IMPH Executive Director Maya Pack recently interviewed with the Post and Courier regarding IMPH and the South Carolina Behavioral Health Coalition’s (SCBHC) joint Behavioral Health 2021 Progress Report.
One in five South Carolinians has a mental health diagnosis, according to a new report, and while notable improvements have been made, the state remains poorly equipped to treat everyone who needs help.
A group of South Carolina’s health leaders at the S.C. Institute of Medicine and Public Health and the S.C. Behavioral Health Coalition took stock of the last six years regarding progress in the state’s mental health care and published a report advocating for widespread change in treatment for people with mental illness and substance use disorders within schools, hospitals, jails and prisons.
The coronavirus pandemic has only exacerbated the state’s mental health problems. For one, fatal overdoses from opioids were up at least 20 percent between 2019 and 2020, and the S.C. Department of Health and Environmental Control says the deaths accelerated during the pandemic.
The report points out areas where the state has followed through in the recommendations leaders laid out in 2015. Notable among them is the establishment of mobile crisis units modeled after a program begun in the Charleston region in 1987. People who work for these units assess patients’ needs and try to connect them with services outside of emergency rooms or jails. Since the program was expanded statewide in 2018, the units have served about 8,000 people, according to the report.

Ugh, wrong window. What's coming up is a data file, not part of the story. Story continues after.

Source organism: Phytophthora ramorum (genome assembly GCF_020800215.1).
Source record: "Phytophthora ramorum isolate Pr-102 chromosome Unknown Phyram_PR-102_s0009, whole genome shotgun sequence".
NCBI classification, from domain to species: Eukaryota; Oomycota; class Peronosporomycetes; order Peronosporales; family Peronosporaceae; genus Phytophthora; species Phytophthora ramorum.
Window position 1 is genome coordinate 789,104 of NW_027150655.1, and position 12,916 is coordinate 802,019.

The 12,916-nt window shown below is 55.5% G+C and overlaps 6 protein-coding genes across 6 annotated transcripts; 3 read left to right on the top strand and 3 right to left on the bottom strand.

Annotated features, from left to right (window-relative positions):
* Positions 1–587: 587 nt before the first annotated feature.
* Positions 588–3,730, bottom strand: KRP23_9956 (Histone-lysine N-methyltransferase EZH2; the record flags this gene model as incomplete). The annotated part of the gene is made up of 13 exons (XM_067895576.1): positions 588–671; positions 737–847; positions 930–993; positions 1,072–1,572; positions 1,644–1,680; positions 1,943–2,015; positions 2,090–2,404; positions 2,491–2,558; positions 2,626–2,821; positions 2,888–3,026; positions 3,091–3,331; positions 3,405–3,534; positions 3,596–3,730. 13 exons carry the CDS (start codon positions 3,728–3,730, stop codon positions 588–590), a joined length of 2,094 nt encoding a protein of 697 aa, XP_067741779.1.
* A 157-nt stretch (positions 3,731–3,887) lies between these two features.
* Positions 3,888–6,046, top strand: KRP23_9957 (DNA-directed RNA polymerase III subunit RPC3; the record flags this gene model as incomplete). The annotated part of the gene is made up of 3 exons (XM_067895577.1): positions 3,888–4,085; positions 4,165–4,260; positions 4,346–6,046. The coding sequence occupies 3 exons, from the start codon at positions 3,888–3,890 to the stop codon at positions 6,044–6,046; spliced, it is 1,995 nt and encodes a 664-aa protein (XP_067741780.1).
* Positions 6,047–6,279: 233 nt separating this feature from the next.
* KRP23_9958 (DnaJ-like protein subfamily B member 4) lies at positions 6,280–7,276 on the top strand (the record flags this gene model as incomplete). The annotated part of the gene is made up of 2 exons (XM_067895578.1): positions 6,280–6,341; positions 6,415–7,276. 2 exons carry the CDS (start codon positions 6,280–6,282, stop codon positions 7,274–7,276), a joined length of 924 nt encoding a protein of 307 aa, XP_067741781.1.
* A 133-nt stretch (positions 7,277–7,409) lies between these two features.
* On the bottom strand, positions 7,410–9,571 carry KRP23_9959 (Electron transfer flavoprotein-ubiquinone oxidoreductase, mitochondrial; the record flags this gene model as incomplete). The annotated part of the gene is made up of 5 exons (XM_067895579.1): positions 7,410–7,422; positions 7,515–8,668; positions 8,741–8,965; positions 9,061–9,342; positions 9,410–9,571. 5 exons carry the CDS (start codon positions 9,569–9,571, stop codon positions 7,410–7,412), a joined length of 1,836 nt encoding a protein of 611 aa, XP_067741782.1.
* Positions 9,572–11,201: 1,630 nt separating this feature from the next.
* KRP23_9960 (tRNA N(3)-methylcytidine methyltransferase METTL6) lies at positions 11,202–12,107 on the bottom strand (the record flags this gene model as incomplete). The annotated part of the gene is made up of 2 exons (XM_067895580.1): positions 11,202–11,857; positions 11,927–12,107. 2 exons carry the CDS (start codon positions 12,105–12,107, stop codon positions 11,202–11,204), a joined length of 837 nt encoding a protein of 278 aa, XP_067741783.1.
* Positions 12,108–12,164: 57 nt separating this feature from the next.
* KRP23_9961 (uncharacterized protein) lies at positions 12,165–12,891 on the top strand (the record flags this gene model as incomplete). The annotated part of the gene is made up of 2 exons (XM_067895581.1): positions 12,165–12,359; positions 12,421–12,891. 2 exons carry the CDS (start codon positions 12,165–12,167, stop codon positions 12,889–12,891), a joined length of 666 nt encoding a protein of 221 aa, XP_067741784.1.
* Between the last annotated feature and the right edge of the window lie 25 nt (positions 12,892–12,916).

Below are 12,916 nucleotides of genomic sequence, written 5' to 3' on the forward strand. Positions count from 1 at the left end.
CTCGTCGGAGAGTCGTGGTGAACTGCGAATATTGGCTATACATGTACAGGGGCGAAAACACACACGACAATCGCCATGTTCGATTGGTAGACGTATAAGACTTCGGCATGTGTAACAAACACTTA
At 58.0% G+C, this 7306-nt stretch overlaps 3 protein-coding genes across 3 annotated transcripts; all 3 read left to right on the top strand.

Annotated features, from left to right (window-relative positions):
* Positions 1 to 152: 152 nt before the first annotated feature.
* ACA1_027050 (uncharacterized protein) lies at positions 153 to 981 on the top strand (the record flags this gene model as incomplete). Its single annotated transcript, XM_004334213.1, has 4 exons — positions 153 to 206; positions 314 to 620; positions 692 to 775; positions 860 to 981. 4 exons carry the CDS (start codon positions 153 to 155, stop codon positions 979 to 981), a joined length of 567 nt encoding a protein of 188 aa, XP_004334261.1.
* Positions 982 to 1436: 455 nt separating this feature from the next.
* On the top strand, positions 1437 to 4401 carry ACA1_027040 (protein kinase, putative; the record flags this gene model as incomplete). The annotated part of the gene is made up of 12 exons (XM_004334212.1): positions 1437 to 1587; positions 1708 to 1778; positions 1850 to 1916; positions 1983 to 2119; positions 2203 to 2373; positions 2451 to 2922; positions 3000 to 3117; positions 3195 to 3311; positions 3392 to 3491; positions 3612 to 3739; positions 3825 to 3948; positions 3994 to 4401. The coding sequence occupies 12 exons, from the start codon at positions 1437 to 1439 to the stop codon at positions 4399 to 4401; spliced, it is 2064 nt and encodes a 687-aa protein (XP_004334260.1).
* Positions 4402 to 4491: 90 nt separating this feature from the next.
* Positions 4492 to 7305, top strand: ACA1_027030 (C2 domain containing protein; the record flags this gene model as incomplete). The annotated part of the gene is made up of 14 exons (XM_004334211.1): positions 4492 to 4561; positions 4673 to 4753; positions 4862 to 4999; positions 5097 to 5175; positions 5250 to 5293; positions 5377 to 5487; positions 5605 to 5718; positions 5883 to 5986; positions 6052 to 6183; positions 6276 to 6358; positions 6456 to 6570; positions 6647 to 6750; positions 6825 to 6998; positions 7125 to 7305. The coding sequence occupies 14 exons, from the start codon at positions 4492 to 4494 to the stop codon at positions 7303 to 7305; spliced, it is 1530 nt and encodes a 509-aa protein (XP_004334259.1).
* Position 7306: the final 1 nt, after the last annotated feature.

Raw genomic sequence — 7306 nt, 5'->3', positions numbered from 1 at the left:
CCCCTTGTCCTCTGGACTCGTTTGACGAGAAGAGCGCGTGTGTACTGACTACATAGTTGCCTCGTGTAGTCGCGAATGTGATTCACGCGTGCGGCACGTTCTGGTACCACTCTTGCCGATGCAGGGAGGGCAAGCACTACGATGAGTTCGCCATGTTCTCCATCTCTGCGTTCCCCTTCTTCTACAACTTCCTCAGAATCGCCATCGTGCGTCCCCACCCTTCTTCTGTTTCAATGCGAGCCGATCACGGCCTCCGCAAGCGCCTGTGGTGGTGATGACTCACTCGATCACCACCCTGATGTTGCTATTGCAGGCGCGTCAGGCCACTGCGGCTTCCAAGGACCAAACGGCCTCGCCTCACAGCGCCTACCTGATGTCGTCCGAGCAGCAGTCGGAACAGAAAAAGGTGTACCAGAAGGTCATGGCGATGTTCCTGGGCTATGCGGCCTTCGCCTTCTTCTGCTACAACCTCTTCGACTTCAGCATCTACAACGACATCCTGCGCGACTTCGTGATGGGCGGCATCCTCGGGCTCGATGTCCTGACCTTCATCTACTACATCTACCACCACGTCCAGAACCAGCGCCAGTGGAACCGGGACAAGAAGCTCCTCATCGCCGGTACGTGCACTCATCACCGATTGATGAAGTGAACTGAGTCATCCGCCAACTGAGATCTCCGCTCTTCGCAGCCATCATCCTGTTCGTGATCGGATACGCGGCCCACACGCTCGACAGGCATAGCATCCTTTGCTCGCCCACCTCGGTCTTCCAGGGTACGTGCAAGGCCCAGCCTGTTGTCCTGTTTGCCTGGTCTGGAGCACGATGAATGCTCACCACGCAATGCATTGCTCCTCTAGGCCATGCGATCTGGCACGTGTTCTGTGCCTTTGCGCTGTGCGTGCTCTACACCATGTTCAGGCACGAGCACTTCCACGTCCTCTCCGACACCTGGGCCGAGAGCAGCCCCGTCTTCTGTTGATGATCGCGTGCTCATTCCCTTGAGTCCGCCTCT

“The efforts towards the mobile crisis program have been a significant contribution, especially as we experience a lack of inpatient psychiatric beds and long emergency department waits as a result of lack of access,” said Elizabeth Harmon, executive director of the Behavioral Health Coalition.
According to the advocacy group Mental Health America, South Carolina ranks 43rd overall in a nationwide lineup in 2021, indicating that the systems in place to care for people with mental illnesses are inadequate.
The rank has fallen 10 spots since 2015. Though South Carolina has middling rates of mental illness, the state’s ability to address patients’ needs is poor. And the situation for youth is worse than it is for adults, Mental Health America’s analysis shows.
The S.C. Department of Mental Health has received more funding from the state Legislature in recent years for school-based programs, said Maya Pack, executive director of the Institute of Medicine and Public Health. As a result, the agency has placed dozens of school counselors across the state.
“It’s growing, it just might not be growing fast enough to meet that need fully,” Pack said.
Though broadly COVID-19 has worsened people’s mental health, the pandemic created some new opportunities.
Read the full article by Mary Katherine Wildeman here.